Next morning, when she failed to make an appearance at her usual time, and repeated attempts to wake her up proved futile, her parents had the servants break open the door of her room, only to find her lying dead in her bed, an expression of peace, quite unlike the haggard expression that she had worn for weeks, ever since he had been taken ill, showing on her now-cold face. The doctor, when he had finished examining her body, pronounced her as “having died due to some unknown cause”. But her parents ever-after maintained that she had died of a broken heart; that they had seen death written across her face, ever since he had been taken ill…


Years had passed since the family that had last lived in the house, had left it after the sudden death of the daughter of the house. And having remained untenanted for a long, long time, the house had fallen into disrepair, and the gardens had grown wild and out of proportion, with hyacinths having practically claimed the territory. They were simply everywhere. So that, when the new tenants came to live in the house, they were faced with the formidable prospect of repairing the damages in the house, as well as getting rid of the surplus hyacinths. When finally the place had been put in order again, and the family came to live in the house, those few that remained of the neighbours of old, held their breath in surprise, when they saw the daughter of the family; for she looked remarkably like the one that had lived in the house so many years ago; only this one was lovelier. To those who knew all about the other one, this was like history repeating itself. And they were all overcome by a secret sadness, which they couldn’t really understand.

And so the new family started living in the house, which was once again filled with laughter and songs and life, after ages of reigning silence. Then, one day, the daughter, while looking through the contents of the drawers of an old bureau, found a ring lying in a corner of a drawer, on which was inscribed “my soul will find yours”. She turned the pretty little thing over in her hands a few times, and then went bounding downstairs to show it to her mother. She already had her hand on the door-knocker, when a little voice from somewhere seemed to scream in her ears, “Don’t.” She stopped in her tracks in surprise, as she seemed to feel a strange sense take control of her thoughts, that filled her with a sense of foreboding; that if she showed the ring to anybody, what was about to happen would not happen, and that, would be a grave loss to her. So she went back to her room and hid the ring under her pillow instead. That evening, when she was out in the garden taking a stroll, she suddenly came across a divine-looking youngman, whom she had never seen before, leaning against the furthest door of the garden, with a bunch of hyacinths in his hand. When she went forward with the intention to ask him who he was and what he was doing there, he came out of the gloom he was standing in, raised his hat to her and silently handed her the flowers. She looked into his face for a long moment, and she seemed to know him; only she couldn’t remember where she might have seen him. In that moment, she seemed to hear the words “my soul will find yours”, as if he had whispered them into her ears. And then, suddenly, he was gone. She wasn’t really surprised; so she calmly went back to the house, assured that she would see him again. And at night, before she fell asleep, she toyed with the ring for sometime. And as she slept, she dreamed. She dreamed that her young man was standing in front of her, holding out a bunch of hyacinths to her. As she reached out her fingers and touched them, the hyacinths seemed to come alive suddenly, filling her with horror, and as she stood there, gaping at the young man with eyes wide with horror, trying to ask for his help, but not being able to, as she couldn’t find her voice,twining around her fingers, and reaching up fast across her hand, enveloping it, and then, reaching still higher, seeming to spread out and grow across her body, suffocating her with their scent…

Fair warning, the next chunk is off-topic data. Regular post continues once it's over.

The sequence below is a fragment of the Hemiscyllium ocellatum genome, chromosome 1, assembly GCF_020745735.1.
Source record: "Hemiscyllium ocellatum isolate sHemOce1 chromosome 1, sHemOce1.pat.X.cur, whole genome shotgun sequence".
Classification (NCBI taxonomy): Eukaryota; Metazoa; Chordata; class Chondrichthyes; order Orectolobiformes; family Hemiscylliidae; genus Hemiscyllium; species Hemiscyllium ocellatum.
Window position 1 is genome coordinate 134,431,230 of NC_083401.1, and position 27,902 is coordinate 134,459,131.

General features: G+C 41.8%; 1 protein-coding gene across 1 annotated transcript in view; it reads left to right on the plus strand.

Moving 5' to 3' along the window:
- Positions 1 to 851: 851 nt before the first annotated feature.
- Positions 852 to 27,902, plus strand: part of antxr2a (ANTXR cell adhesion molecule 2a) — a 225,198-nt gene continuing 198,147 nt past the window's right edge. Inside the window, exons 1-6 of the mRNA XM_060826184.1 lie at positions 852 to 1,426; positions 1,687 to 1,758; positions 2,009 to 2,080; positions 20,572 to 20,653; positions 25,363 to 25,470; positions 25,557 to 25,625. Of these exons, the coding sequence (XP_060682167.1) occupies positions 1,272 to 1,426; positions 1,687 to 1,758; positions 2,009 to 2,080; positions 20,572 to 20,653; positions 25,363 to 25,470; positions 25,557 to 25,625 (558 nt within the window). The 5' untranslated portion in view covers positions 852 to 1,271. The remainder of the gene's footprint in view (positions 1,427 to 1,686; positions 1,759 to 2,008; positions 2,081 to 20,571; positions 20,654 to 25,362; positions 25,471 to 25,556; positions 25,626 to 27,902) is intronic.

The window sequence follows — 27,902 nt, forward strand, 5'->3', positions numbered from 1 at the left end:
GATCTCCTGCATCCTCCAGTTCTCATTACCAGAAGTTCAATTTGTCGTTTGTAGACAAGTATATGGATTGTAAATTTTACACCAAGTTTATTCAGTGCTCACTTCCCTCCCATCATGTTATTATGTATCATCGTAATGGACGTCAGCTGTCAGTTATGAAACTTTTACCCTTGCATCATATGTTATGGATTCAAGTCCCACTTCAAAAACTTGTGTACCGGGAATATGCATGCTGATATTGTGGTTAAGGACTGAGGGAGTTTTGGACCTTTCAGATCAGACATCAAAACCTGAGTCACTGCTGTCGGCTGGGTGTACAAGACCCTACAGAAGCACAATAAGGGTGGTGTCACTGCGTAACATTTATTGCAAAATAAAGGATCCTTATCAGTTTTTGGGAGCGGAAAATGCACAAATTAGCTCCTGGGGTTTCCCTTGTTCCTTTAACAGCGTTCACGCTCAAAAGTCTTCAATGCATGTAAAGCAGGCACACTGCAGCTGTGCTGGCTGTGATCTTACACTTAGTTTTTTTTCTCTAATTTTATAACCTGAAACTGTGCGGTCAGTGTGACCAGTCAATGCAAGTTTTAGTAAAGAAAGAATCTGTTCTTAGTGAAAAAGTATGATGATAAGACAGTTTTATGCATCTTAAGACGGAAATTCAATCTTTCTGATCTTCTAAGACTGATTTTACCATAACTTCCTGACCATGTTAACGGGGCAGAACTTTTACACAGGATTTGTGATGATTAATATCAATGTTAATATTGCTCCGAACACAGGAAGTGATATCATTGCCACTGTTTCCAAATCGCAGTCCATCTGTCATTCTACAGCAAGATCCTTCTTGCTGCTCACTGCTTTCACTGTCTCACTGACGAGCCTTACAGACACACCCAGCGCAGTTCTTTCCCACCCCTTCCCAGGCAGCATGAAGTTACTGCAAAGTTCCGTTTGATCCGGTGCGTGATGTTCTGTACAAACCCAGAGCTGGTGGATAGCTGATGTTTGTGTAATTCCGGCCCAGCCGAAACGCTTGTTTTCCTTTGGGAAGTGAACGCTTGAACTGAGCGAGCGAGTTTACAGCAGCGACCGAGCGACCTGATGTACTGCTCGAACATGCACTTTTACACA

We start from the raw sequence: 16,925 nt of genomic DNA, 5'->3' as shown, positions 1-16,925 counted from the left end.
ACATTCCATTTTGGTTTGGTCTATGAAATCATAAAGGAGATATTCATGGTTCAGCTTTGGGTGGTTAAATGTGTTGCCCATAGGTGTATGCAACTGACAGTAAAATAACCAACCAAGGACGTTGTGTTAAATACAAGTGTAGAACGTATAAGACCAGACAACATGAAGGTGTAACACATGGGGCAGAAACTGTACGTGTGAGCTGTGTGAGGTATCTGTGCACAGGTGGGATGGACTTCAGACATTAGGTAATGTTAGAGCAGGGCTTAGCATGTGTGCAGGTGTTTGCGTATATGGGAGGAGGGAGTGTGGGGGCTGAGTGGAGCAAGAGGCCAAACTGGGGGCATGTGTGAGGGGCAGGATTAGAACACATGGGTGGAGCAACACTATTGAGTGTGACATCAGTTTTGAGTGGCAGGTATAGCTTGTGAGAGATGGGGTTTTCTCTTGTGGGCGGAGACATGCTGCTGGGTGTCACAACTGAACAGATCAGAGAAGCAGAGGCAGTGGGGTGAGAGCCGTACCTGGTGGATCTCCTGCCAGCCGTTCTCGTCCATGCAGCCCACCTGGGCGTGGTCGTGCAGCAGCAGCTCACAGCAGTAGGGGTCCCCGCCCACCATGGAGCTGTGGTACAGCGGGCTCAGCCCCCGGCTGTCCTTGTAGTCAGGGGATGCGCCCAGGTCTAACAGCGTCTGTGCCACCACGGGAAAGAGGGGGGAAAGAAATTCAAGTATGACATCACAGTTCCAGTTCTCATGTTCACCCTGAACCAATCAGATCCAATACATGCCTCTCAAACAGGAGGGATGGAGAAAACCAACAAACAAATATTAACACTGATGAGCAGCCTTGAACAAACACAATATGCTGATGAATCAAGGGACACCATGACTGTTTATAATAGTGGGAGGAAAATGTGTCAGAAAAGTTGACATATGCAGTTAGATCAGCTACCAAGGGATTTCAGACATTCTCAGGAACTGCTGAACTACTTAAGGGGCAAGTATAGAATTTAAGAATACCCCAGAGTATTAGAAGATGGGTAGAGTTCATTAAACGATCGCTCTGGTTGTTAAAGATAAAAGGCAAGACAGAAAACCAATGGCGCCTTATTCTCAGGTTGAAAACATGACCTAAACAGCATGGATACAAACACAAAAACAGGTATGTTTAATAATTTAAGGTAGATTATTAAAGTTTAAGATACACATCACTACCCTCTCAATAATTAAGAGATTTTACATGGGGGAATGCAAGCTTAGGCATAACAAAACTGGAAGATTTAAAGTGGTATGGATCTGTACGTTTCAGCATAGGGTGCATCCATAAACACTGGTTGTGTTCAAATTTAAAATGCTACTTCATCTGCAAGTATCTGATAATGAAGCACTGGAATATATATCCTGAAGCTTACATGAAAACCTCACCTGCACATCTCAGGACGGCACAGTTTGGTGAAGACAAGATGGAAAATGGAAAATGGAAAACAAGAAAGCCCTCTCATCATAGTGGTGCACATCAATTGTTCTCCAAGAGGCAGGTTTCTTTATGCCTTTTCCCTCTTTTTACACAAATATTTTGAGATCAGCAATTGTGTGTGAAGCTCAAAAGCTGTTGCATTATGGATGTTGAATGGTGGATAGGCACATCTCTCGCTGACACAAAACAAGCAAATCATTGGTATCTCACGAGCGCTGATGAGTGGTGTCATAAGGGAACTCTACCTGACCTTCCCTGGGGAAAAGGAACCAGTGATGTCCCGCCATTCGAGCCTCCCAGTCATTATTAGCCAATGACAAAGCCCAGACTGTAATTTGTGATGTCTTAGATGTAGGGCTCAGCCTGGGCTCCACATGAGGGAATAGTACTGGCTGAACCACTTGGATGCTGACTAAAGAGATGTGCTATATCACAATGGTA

Next morning, the parents found their daughter, lying dead in bed, with a sprig of dried hyacinths clutched to her breast by her right hand, and her left hand clutching a pretty ring, on which were inscribed the words, “my soul will find yours”; and what was stranger, the entire room, from the ceiling to the floor, every inch of it, seemed to have become horribly overgrown with dead hyacinths overnight; yet, there was a strong smell of hyacinths everywhere…